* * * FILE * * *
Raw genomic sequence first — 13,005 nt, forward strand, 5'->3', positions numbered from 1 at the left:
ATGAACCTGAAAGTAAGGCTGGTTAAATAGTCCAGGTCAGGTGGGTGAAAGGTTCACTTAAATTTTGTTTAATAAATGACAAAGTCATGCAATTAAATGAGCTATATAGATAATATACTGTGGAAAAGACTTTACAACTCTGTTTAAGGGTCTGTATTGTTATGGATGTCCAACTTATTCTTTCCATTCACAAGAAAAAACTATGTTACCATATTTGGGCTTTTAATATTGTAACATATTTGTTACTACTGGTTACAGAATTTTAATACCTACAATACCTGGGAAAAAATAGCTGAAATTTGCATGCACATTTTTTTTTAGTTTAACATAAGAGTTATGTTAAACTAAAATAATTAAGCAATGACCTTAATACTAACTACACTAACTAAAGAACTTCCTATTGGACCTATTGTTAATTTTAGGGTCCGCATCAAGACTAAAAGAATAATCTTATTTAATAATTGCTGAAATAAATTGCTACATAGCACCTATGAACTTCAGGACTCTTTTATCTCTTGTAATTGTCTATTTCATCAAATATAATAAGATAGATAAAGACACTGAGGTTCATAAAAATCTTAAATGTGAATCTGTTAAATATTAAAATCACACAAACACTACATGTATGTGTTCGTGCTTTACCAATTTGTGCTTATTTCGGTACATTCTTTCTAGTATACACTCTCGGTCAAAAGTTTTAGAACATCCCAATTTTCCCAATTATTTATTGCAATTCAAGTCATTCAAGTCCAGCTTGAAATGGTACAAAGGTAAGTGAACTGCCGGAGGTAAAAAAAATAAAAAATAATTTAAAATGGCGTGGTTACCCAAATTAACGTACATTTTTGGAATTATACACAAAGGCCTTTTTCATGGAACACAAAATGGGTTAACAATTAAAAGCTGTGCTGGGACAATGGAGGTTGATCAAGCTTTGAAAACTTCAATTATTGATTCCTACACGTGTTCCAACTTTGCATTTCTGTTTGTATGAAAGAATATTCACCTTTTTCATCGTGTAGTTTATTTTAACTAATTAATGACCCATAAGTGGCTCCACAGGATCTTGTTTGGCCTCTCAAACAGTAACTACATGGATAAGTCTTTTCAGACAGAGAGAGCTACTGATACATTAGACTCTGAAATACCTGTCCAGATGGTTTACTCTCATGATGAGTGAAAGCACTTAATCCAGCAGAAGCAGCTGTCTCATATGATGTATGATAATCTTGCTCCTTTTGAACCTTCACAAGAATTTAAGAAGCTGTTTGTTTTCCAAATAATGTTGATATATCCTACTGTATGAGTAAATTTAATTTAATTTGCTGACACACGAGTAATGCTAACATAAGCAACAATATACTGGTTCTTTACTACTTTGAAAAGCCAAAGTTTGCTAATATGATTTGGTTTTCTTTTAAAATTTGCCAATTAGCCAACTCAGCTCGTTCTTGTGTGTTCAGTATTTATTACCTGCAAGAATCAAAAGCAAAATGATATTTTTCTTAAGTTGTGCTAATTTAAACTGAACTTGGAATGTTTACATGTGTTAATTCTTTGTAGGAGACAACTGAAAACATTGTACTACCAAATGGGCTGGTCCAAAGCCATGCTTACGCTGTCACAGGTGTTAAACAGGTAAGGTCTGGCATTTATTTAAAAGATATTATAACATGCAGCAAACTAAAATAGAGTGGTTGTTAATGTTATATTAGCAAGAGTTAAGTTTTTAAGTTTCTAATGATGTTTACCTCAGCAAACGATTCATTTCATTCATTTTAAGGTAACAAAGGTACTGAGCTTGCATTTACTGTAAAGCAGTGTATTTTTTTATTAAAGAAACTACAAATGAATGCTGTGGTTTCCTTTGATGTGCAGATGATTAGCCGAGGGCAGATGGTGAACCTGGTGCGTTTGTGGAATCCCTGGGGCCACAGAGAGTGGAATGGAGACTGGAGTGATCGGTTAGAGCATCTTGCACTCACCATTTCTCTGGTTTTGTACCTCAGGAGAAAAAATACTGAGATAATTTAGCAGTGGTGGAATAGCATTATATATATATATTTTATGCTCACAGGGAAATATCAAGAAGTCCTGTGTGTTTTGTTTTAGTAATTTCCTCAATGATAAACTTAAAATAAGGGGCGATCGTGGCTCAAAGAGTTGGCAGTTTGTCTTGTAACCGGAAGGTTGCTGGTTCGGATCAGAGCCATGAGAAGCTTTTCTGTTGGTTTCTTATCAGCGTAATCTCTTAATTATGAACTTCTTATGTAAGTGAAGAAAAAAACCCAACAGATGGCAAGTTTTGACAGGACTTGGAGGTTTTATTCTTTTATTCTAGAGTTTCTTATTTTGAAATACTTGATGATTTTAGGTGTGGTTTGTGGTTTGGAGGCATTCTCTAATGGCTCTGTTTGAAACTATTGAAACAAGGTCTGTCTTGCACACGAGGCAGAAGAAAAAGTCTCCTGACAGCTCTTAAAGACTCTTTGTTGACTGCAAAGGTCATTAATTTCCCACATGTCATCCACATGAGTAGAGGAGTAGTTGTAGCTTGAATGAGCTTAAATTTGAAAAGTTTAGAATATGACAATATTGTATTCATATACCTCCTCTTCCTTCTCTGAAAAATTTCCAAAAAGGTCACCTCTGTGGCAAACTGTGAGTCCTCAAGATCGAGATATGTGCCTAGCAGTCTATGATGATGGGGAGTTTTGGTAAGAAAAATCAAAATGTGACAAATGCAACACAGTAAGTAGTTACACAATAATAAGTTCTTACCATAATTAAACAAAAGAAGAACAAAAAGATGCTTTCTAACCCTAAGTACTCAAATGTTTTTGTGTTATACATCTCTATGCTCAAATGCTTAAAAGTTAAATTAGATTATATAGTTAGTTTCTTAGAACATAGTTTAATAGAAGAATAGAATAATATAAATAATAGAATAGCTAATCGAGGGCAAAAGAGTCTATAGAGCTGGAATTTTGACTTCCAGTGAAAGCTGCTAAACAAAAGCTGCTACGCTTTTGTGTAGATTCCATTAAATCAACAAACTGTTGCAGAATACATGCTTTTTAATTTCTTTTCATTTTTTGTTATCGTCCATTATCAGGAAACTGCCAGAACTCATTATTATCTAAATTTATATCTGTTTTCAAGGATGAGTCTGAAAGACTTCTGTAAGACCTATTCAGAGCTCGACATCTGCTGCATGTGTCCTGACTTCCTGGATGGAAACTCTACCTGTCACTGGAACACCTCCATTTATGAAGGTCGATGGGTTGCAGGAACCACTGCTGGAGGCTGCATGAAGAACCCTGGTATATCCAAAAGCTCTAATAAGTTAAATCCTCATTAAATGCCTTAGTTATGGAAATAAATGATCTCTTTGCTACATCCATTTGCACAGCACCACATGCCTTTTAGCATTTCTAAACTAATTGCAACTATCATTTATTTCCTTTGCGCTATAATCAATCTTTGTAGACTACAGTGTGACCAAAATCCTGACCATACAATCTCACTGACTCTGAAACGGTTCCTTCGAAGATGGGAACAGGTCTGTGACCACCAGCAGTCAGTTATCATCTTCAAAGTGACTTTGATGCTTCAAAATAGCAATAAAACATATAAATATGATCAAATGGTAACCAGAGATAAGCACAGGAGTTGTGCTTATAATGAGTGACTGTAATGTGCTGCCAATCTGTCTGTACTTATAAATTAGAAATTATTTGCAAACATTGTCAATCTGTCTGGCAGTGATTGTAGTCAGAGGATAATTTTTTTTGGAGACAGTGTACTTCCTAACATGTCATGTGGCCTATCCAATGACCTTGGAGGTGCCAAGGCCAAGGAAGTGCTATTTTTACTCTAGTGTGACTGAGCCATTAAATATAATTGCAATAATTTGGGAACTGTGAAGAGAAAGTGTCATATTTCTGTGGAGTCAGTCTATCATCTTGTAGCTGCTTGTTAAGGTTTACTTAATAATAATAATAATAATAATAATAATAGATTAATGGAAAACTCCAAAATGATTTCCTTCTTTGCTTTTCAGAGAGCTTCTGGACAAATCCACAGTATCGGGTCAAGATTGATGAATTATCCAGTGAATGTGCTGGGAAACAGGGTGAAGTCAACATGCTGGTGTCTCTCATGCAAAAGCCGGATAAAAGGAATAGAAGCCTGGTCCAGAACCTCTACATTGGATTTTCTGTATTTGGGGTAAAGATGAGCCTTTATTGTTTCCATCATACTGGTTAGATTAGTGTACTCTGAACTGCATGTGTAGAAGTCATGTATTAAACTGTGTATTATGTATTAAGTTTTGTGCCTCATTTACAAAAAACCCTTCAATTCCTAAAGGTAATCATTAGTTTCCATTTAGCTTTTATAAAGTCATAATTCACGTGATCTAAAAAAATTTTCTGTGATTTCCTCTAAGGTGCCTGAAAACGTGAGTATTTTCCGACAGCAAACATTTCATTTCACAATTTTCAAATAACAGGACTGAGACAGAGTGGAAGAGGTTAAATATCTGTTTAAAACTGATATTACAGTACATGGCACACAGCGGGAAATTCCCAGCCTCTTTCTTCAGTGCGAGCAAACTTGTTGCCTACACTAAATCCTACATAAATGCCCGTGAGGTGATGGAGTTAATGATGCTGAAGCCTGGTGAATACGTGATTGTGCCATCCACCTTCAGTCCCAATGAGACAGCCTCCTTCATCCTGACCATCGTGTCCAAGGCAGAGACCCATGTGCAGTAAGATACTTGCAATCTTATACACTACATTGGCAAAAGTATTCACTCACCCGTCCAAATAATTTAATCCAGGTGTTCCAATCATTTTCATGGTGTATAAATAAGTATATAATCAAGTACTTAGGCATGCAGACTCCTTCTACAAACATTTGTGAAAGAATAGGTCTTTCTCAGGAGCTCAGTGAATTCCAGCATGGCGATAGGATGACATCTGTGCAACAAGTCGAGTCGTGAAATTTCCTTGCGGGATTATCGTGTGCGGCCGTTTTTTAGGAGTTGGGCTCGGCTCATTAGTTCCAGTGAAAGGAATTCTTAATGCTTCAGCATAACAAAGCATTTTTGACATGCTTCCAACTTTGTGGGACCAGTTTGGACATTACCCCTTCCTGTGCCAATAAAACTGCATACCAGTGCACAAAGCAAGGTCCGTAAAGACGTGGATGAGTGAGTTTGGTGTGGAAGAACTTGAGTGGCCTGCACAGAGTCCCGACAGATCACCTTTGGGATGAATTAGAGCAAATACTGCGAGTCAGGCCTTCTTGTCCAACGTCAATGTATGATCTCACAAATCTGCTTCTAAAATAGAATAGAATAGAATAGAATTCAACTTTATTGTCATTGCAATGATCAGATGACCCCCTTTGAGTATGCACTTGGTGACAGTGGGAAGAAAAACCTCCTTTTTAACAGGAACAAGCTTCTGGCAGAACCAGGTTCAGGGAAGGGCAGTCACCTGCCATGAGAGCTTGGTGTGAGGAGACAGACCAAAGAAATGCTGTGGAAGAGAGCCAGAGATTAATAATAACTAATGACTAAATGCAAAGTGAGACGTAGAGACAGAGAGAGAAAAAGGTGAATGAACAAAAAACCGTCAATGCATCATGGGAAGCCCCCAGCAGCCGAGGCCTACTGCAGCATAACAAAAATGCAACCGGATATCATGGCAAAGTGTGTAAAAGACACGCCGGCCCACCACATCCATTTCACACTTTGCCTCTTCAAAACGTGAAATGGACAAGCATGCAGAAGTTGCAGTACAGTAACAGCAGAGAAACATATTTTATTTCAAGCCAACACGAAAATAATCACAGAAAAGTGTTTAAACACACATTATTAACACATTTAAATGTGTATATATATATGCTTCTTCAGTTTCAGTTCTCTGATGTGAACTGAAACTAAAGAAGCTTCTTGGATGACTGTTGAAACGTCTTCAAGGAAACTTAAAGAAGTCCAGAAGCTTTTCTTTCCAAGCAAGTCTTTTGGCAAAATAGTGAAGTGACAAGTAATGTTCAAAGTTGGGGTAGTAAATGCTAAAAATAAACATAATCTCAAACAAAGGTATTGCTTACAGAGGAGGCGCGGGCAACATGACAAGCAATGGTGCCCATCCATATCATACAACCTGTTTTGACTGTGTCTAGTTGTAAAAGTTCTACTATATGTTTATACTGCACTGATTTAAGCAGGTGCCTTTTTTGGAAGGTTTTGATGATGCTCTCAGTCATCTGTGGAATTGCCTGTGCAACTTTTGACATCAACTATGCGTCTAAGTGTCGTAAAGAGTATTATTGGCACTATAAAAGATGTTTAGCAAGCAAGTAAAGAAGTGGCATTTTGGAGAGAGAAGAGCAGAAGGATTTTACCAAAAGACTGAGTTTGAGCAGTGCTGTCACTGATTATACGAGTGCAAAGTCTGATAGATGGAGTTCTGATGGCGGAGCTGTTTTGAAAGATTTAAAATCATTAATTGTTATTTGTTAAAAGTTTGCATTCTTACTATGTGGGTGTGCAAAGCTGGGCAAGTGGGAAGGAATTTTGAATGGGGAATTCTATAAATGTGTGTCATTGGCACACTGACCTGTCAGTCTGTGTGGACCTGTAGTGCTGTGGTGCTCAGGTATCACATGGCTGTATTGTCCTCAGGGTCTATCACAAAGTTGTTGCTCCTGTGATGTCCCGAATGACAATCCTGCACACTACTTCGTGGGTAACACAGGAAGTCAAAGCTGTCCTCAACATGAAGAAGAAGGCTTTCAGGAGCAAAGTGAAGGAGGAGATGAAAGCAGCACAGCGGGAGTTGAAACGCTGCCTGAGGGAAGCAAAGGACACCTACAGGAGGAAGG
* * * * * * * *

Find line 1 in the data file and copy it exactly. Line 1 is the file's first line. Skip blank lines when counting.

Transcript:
Raw genomic sequence first — 13,005 nt, forward strand, 5'->3', positions numbered from 1 at the left: